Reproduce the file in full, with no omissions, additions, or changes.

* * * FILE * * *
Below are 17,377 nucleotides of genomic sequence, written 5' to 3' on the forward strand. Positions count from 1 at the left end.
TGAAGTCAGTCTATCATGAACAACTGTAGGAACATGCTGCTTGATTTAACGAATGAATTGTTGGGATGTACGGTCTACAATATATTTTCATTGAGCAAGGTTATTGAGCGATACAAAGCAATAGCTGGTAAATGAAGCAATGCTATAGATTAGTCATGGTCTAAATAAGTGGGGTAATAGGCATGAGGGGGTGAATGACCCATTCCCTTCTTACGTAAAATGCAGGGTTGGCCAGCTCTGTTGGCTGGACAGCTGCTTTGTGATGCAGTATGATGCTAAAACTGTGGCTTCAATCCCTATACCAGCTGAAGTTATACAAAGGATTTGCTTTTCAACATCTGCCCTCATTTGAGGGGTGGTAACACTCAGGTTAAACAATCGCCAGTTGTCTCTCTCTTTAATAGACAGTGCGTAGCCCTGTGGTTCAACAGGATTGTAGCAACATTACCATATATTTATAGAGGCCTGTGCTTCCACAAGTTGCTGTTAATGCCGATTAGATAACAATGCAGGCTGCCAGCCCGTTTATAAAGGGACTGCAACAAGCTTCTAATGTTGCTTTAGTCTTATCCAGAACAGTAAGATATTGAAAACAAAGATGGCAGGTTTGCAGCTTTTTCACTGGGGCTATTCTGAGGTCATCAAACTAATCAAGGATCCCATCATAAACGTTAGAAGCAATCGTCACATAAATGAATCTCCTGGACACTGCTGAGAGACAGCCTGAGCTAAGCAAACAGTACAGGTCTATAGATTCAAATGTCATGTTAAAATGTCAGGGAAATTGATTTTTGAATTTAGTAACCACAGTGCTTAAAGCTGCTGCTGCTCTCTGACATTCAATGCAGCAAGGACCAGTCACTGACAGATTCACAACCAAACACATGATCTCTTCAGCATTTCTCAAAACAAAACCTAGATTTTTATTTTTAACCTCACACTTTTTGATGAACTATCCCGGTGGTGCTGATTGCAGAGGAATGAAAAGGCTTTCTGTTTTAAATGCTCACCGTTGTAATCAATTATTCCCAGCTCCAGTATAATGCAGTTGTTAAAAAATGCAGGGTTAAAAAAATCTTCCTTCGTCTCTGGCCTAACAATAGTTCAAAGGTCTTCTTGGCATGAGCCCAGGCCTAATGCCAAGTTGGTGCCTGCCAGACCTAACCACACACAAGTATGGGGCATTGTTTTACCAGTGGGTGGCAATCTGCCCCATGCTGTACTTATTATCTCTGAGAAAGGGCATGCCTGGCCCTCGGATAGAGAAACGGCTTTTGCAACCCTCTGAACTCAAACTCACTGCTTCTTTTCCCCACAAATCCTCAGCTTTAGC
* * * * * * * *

Below are 17,377 nucleotides of genomic sequence, written 5' to 3' on the forward strand. Positions count from 1 at the left end.
TGAAGTCAGTCTATCATGAACAACTGTAGGAACATGCTGCTTGATTTAACGAATGAATTGTTGGGATGTACGGTCTACAATATATTTTCATTGAGCAAGGTTATTGAGCGATACAAAGCAATAGCTGGTAAATGAAGCAATGCTATAGATTAGTCATGGTCTAAATAAGTGGGGTAATAGGCATGAGGGGGTGAATGACCCATTCCCTTCTTACGTAAAATGCAGGGTTGGCCAGCTCTGTTGGCTGGACAGCTGCTTTGTGATGCAGTATGATGCTAAAACTGTGGCTTCAATCCCTATACCAGCTGAAGTTATACAAAGGATTTGCTTTTCAACATCTGCCCTCATTTGAGGGGTGGTAACACTCAGGTTAAACAATCGCCAGTTGTCTCTCTCTTTAATAGACAGTGCGTAGCCCTGTGGTTCAACAGGATTGTAGCAACATTACCATATATTTATAGAGGCCTGTGCTTCCACAAGTTGCTGTTAATGCCGATTAGATAACAATGCAGGCTGCCAGCCCGTTTATAAAGGGACTGCAACAAGCTTCTAATGTTGCTTTAGTCTTATCCAGAACAGTAAGATATTGAAAACAAAGATGGCAGGTTTGCAGCTTTTTCACTGGGGCTATTCTGAGGTCATCAAACTAATCAAGGATCCCATCATAAACGTTAGAAGCAATCGTCACATAAATGAATCTCCTGGACACTGCTGAGAGACAGCCTGAGCTAAGCAAACAGTACAGGTCTATAGATTCAAATGTCATGTTAAAATGTCAGGGAAATTGATTTTTGAATTTAGTAACCACAGTGCTTAAAGCTGCTGCTGCTCTCTGACATTCAATGCAGCAAGGACCAGTCACTGACAGATTCACAACCAAACACATGATCTCTTCAGCATTTCTCAAAACAAAACCTAGATTTTTATTTTTAACCTCACACTTTTTGATGAACTATCCCGGTGGTGCTGATTGCAGAGGAATGAAAAGGCTTTCTGTTTTAAATGCTCACCGTTGTAATCAATTATTCCCAGCTCCAGTATAATGCAGTTGTTAAAAAATGCAGGGTTAAAAAAATCTTCCTTCGTCTCTGGCCTAACAATAGTTCAAAGGTCTTCTTGGCATGAGCCCAGGCCTAATGCCAAGTTGGTGCCTGCCAGACCTAACCACACACAAGTATGGGGCATTGTTTTACCAGTGGGTGGCAATCTGCCCCATGCTGTACTTATTATCTCTGAGAAAGGGCATGCCTGGCCCTCGGATAGAGAAACGGCTTTTGCAACCCTCTGAACTCAAACTCACTGCTTCTTTTCCCCACAAATCCTCAGCTTTAGC